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Angular Kinetic Energy

  1. Jan 3, 2009 #1
    1. The problem statement, all variables and given/known data
    A hoop of mass 1kg and radius 2m is rotating about its center with an angular speed of 3rad/sec. A force of 10N is applied tangentially at the rim.

    a. The rotational kinetic energy of the hoop is?
    b. The instantaneous rate at which the kinetic energy is changing is?

    2. Relevant equations

    KE= 1/2Iw^2

    3. The attempt at a solution
    For the first part I can find I= MR^2 for a hoop, so I= (1)(2^2) so I=4. So KE= 1/2Iw^2 = (1/2)(4)(3^2)= 18. What do I do with the extra 10N applied (do I just add it in or does it not factor into the rotational kinetic energy?) I don't know what equation to use for the second part.
     
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  3. Jan 3, 2009 #2

    tiny-tim

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    Hi tachu101! :smile:

    KE is geometric … it only depends on the motion, not on what's causing it. :wink:

    So you only need the 10N for the second part …

    and for that, what equation do you know that connects force and rotation? :smile:
     
  4. Jan 3, 2009 #3
    For the second part would I use torque=Ia which would then be torque/I=a? Would that be (10)(2)/((1)(2^2))= 5 rad/sec^2 does that help me?
     
  5. Jan 3, 2009 #4

    tiny-tim

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    (have an omega: ω and an alpha: α and a delta: ∆ :wink:)
    Yup! :smile:

    That gives you dω/dt, from which you could find dKE/dt.

    But there's a more direct way …

    remember, ∆KE = ∆(work done) …

    so what is the equation for work done by a torque ? :wink:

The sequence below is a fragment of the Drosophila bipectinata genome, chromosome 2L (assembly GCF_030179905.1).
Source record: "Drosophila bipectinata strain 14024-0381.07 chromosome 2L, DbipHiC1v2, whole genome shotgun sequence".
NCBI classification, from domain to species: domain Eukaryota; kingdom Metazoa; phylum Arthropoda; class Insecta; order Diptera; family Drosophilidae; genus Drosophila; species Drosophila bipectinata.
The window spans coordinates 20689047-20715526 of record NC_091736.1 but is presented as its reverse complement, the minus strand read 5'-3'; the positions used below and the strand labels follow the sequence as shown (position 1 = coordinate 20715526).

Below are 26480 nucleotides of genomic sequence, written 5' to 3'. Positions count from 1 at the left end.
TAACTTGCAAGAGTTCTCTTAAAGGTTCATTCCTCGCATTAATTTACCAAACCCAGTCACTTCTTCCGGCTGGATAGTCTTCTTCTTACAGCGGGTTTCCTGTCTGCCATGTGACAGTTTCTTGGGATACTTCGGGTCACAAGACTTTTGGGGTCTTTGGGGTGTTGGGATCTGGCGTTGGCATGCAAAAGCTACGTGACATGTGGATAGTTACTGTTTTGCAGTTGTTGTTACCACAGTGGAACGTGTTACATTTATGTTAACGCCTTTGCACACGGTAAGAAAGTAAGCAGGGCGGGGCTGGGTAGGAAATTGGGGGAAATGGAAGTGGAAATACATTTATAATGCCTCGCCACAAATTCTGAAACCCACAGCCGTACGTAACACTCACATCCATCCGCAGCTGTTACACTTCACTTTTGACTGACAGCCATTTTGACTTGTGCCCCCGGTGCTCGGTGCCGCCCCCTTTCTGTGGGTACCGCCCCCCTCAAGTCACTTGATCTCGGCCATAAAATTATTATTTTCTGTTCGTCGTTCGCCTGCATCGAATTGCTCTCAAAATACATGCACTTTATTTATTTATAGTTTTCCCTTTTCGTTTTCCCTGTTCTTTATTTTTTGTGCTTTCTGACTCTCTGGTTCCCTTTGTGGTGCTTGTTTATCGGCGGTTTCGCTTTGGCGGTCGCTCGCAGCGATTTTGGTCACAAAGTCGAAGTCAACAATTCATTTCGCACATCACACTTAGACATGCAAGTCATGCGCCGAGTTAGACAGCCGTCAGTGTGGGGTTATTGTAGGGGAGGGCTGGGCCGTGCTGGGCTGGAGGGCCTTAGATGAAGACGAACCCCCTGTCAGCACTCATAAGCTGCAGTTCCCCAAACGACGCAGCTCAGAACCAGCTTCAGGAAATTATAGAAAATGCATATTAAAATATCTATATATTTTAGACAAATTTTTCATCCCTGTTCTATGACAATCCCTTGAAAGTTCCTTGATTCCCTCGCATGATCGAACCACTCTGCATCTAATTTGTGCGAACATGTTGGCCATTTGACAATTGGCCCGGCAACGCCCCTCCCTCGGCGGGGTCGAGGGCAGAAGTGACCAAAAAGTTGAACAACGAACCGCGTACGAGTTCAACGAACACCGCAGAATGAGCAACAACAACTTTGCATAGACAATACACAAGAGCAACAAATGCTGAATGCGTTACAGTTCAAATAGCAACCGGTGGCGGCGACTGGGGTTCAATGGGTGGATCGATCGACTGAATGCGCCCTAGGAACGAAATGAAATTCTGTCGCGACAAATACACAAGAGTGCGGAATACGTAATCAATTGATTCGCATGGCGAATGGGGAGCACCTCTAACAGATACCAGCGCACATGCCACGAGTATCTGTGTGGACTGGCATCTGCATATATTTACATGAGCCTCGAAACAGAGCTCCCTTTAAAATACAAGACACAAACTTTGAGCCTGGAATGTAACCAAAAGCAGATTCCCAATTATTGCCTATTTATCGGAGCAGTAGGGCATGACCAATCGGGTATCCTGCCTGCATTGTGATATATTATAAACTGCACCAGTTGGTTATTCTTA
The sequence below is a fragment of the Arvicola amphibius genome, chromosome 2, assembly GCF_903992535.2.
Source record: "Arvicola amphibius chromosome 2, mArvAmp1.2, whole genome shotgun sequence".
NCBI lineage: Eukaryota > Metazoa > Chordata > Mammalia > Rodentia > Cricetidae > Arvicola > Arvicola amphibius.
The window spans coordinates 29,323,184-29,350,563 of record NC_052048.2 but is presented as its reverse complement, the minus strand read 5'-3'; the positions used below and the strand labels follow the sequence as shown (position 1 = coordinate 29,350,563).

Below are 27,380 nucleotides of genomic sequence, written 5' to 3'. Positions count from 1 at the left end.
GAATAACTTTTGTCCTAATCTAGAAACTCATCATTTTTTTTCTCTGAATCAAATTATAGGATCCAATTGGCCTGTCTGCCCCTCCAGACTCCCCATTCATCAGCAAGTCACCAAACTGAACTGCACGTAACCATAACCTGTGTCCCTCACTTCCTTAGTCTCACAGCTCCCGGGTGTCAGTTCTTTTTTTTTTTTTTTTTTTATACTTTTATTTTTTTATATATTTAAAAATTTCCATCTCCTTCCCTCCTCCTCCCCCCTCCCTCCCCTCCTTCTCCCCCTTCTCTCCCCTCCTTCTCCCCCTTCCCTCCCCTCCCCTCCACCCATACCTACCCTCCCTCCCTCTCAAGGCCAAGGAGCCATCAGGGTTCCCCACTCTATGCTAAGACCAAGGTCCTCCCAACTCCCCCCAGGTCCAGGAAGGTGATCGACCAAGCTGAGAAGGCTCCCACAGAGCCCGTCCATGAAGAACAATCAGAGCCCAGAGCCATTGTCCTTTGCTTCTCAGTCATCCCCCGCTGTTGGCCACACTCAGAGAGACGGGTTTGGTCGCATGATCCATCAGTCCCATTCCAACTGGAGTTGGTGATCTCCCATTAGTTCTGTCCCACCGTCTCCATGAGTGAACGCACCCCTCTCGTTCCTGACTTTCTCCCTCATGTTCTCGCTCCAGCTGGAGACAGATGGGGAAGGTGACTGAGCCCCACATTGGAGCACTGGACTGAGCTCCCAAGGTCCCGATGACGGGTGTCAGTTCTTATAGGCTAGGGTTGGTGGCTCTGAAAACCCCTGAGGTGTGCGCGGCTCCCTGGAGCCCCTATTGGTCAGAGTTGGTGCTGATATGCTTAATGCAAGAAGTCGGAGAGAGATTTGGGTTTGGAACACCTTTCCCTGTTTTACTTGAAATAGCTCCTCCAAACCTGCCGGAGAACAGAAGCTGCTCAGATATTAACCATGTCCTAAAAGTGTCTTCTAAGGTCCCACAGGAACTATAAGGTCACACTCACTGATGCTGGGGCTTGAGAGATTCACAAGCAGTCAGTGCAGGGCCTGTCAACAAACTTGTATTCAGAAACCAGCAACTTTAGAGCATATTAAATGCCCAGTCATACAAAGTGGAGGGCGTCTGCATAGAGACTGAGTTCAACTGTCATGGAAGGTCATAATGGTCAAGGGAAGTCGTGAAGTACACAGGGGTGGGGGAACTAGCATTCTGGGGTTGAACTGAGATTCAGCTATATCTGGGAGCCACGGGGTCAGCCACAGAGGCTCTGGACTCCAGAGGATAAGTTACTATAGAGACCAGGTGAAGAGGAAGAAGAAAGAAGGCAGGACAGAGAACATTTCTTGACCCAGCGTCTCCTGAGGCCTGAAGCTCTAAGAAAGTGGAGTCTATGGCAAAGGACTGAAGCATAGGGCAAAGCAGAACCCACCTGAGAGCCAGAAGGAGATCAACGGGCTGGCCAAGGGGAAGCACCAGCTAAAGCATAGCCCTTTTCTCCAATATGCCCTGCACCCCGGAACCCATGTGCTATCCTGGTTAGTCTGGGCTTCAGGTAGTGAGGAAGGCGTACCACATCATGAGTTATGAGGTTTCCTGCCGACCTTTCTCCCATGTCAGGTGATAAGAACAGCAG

6. Jan 3, 2009 #5
    W= torque* [tex]\Delta[/tex][tex]\Theta[/tex] which would then be (10)(2)*(3)= 60J ? And how would I get dKe/dt from dW/dt
     
  7. Jan 3, 2009 #6

    tiny-tim

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    uh … W= torque*∆θ, where ∆θ is the total change in angle, is correct :smile:

    but 3 is not the total change in angle, it's only the rate-of-change of angle, dθ/dt …

    you need dW/dt = d(torque*θ)/dt :wink:
     
  8. Jan 3, 2009 #7
    hmmm... am I missing an equation because I am not sure how to find the d(torque*θ)/dt? Also, given that I found 5 rad/sec^2 how could I use that to find a change in KE?
     
  9. Jan 3, 2009 #8

    tiny-tim

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    The torque here is constant, so d(torque*θ)/dt = torque * dθ/dt = torque * ω.

    (you could use the dω/dt = 5 if you differentiate 1/2 Iω2

    but it's more direct if you use the work done method)
     
  10. Jan 3, 2009 #9
    So is (10)(2)*(3)= 60J Correct?
     
  11. Jan 3, 2009 #10

    tiny-tim

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    This would be easier to understand if you wrote it out in full …

    but it's not joules anyway, is it?
     
  12. Jan 3, 2009 #11
    Does the instantaneous change in KE equal torque * ω? Is torque (10)*(2)=20?
     
  13. Jan 3, 2009 #12

    tiny-tim

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    Instantaneous rate of change in KE equal torque * ω.

    And yes, torque (10)*(2)=20. :smile:
     
  14. Jan 3, 2009 #13
    In summary...

    I think that part a is 9J because I think it is (1/2)(I)(w^2)= 9
    Part b is then torque*W which is then (10)(2)*(3)= 60
     
  15. Jan 3, 2009 #14

    tiny-tim

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    I thought you got 18J for a? :confused:

    Yup, b is 60. :smile:
     
  16. Jan 3, 2009 #15
    I looked back and I think I missed a 1/2 in part a. It should be (1/2)((1/2)(1)(2^2))(3^2)= 9 I think I missed the 1/2 in the I value.
     
  17. Jan 3, 2009 #16

    tiny-tim

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    What 1/2? :confused: … it's a hoop, not a disc.

    Going to bed now … :zzz:
     
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